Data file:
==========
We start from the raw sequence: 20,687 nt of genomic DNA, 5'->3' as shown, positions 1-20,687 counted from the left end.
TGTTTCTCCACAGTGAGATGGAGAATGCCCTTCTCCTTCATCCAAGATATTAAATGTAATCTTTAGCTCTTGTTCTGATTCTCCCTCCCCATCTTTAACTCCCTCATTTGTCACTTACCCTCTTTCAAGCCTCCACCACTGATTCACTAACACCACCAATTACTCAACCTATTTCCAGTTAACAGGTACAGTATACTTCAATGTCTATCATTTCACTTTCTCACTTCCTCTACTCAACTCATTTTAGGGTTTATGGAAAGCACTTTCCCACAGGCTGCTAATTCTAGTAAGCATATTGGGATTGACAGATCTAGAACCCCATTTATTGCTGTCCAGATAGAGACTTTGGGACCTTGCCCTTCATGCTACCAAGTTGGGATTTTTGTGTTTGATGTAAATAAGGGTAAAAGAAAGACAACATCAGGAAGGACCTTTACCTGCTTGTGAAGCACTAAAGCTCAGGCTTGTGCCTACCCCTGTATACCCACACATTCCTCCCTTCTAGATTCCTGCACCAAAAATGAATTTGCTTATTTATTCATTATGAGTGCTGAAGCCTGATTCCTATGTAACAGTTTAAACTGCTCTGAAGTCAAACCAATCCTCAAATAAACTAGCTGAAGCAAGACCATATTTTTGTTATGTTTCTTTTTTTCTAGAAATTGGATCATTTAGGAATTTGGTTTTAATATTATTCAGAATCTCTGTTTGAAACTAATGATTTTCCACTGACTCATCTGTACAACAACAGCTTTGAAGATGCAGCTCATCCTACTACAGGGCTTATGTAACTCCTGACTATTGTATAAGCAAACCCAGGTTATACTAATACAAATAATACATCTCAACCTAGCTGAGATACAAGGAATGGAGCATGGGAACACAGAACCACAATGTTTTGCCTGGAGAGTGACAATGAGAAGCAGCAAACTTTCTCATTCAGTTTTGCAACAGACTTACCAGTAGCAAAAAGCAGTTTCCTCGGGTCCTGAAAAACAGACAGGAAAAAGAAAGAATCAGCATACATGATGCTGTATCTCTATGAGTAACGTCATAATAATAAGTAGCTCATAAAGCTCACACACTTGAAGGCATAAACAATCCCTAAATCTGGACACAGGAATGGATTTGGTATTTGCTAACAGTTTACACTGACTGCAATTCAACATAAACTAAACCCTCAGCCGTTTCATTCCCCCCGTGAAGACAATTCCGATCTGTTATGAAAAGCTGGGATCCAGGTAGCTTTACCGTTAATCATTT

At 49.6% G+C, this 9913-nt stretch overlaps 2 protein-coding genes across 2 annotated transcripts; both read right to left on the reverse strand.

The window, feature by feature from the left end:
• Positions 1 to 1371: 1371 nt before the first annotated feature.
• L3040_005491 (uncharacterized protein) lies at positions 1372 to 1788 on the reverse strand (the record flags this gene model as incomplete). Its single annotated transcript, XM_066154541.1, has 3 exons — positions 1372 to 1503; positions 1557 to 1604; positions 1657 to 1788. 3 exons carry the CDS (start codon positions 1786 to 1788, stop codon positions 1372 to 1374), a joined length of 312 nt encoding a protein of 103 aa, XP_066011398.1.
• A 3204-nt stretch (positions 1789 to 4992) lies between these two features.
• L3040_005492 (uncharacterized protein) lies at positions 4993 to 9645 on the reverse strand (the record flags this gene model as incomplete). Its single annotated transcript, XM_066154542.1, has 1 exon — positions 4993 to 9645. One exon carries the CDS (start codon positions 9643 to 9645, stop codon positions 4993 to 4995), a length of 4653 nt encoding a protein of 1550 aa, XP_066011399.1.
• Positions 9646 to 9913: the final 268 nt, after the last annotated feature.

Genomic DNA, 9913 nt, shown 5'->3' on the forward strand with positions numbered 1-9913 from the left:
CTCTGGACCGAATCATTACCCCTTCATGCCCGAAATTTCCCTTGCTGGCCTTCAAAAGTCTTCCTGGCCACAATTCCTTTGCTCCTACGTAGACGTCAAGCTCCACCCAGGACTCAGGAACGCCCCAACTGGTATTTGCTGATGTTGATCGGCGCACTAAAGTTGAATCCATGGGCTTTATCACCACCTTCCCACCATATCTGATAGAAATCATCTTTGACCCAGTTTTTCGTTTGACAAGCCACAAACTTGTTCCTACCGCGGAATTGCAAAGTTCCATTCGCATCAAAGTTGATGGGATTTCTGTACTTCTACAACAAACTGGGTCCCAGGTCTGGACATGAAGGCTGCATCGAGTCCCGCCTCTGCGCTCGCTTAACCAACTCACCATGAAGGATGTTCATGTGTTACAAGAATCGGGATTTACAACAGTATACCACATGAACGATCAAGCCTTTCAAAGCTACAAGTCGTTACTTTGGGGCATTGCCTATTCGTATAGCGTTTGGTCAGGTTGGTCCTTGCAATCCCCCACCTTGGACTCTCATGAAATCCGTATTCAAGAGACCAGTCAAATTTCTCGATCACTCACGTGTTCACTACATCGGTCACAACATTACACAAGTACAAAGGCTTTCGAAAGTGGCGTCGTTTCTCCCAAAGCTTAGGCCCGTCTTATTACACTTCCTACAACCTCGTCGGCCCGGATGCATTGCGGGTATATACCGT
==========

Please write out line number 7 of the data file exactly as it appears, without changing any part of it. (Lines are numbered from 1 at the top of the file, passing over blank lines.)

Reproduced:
• A 3204-nt stretch (positions 1789 to 4992) lies between these two features.